(Reuters) - Residents of Flint, Michigan, one of the poorest cities in the United States, will get $30 million to help pay their water bills after a lead contamination crisis, under a bill unanimously approved by the Michigan Senate on Tuesday.
Michigan Gov. Rick Snyder, a Republican, plans to sign the bill, which had been passed unanimously by the state’s House last week.
“The safety and well-being of Flint families remains our top priority,” said Snyder, whose administration has faced harsh criticism for its response to the contamination crisis in the city of about 100,000 residents.
As a cost-cutting measure in 2014, Flint switched its water system from Detroit to a local river. The more corrosive water from the river leached lead from water system pipes, leading to unacceptably high levels of lead in hundreds of homes.
The funding would provide Flint residents credits to cover residential water bills from April 2014 through this April or until the water is clean, Snyder’s spokeswoman Laura Biehl said.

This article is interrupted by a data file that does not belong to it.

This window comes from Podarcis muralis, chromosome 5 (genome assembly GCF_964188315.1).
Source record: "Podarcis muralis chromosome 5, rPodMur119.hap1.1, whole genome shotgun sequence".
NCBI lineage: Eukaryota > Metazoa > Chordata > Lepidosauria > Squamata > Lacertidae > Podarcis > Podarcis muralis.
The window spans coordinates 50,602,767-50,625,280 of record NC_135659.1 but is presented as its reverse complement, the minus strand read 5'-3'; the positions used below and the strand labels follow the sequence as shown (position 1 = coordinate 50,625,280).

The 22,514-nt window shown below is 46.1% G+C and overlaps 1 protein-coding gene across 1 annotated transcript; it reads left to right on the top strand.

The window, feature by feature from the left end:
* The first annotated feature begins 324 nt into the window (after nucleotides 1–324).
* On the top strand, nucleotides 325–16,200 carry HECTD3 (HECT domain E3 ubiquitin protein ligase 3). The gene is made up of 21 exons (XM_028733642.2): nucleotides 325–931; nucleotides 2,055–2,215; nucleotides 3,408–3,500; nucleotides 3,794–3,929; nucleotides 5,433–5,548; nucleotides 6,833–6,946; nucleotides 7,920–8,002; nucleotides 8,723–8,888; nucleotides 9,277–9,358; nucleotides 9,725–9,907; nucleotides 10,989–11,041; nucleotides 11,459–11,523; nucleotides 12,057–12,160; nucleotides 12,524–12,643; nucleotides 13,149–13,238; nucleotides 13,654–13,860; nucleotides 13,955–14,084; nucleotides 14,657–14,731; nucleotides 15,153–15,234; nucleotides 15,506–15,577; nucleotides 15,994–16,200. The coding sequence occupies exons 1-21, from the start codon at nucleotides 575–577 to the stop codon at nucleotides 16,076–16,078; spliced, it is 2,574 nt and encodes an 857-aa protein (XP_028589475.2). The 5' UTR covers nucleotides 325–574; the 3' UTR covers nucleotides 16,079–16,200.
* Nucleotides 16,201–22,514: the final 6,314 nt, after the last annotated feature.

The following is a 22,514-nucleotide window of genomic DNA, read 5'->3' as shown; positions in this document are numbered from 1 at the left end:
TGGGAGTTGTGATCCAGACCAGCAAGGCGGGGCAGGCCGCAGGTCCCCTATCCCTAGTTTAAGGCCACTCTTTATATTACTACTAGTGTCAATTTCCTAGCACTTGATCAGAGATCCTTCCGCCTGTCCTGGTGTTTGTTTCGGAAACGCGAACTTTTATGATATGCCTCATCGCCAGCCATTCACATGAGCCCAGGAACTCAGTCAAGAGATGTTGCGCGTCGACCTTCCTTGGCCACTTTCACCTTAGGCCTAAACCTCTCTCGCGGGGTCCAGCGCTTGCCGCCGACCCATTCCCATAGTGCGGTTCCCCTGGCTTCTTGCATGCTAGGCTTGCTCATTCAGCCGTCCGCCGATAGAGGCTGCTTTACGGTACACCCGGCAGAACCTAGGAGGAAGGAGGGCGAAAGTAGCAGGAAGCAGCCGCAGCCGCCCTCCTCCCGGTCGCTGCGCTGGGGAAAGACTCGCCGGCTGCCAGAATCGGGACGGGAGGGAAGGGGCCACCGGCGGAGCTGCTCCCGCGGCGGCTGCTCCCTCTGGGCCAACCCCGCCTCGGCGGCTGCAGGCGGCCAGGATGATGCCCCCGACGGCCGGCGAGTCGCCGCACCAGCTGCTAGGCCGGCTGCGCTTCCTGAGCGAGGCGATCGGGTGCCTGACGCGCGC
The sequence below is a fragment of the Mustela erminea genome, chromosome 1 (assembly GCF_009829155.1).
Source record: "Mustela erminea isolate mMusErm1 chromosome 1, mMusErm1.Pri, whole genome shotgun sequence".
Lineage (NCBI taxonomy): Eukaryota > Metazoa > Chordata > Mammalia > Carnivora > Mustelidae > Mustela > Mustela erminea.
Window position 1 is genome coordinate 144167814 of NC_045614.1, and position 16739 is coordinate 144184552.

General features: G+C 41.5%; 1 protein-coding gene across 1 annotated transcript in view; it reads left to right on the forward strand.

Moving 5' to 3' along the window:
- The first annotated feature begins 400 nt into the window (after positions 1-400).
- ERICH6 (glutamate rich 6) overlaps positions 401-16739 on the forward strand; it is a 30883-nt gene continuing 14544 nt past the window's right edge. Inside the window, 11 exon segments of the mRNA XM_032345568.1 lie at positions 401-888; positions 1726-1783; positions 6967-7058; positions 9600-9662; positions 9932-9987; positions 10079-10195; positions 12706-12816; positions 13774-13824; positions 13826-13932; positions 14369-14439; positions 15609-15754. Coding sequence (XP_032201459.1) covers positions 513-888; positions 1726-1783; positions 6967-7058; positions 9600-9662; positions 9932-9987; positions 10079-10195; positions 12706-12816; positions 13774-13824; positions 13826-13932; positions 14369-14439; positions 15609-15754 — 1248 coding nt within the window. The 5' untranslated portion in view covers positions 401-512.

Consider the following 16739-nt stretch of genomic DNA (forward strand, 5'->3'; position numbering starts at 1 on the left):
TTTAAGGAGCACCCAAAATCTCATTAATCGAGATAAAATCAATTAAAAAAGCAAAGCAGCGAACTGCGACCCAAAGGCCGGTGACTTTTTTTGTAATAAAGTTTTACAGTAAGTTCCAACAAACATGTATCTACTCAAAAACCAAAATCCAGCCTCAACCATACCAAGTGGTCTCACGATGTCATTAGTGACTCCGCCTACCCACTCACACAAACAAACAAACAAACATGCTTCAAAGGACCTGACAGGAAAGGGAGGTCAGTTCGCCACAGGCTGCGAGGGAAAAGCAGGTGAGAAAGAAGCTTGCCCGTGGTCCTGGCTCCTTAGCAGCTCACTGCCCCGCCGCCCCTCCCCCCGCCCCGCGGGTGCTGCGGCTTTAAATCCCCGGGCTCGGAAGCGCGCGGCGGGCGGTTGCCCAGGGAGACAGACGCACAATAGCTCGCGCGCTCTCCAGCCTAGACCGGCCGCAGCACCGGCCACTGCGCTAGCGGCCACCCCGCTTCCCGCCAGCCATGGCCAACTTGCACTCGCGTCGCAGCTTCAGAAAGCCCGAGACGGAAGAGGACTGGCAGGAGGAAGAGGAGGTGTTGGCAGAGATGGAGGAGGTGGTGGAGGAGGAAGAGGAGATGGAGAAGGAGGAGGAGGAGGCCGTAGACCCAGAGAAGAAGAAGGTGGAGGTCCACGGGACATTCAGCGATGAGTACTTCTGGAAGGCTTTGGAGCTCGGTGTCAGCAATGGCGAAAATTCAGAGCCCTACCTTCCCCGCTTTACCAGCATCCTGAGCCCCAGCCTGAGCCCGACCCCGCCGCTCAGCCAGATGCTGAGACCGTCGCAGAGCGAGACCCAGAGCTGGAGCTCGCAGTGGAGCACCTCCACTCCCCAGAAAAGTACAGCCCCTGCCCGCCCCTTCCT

Flint residents have been using bottled, rather than tap, water because of the lead contamination. Snyder said the state will work with city leaders on how the credits are applied.
Children are especially vulnerable to lead poisoning, which could cause developmental problems.
The contamination, which could have been prevented with anti-corrosion treatment of the water, has become a political scandal as emails and documents have emerged showing that Michigan officials tried to play down and cover up the problem for months.
Snyder said in a statement that the newly approved bill would bring total emergency state funding for Flint to $70 million.
Snyder has been called to testify on the matter before a U.S. congressional committee next month. The issue has also become a focus of the U.S. presidential campaign.
Also on Tuesday, Michigan Senate Majority Leader Arlan Meekhof and House Speaker Kevin Cotter, both Republicans, announced the creation of a joint committee to review the Flint water crisis.
The committee will hear testimony on mistakes that led to this situation and explore ways to prevent such a disaster in the future, the Michigan Legislature said in a statement.
Reporting by Mary Wisniewski; Editing by Richard Chang
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